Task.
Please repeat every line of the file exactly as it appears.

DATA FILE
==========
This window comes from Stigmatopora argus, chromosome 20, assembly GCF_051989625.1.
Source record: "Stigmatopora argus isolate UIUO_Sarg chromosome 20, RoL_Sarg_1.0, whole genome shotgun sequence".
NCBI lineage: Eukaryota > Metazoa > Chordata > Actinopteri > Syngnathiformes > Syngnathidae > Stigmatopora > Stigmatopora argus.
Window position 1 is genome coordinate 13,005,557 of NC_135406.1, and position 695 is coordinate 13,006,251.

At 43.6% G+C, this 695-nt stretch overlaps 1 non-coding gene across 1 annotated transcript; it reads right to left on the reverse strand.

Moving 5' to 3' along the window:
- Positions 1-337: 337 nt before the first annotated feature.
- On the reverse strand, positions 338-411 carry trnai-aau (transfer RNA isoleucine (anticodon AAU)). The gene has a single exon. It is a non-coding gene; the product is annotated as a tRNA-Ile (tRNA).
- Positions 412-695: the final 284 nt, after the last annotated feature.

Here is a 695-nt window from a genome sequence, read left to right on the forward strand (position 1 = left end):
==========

This window comes from Stigmatopora argus, chromosome 20, assembly GCF_051989625.1.
Source record: "Stigmatopora argus isolate UIUO_Sarg chromosome 20, RoL_Sarg_1.0, whole genome shotgun sequence".
NCBI lineage: Eukaryota > Metazoa > Chordata > Actinopteri > Syngnathiformes > Syngnathidae > Stigmatopora > Stigmatopora argus.
Window position 1 is genome coordinate 13,005,557 of NC_135406.1, and position 695 is coordinate 13,006,251.

At 43.6% G+C, this 695-nt stretch overlaps 1 non-coding gene across 1 annotated transcript; it reads right to left on the reverse strand.

Moving 5' to 3' along the window:
- Positions 1-337: 337 nt before the first annotated feature.
- On the reverse strand, positions 338-411 carry trnai-aau (transfer RNA isoleucine (anticodon AAU)). The gene has a single exon. It is a non-coding gene; the product is annotated as a tRNA-Ile (tRNA).
- Positions 412-695: the final 284 nt, after the last annotated feature.

Here is a 695-nt window from a genome sequence, read left to right on the forward strand (position 1 = left end):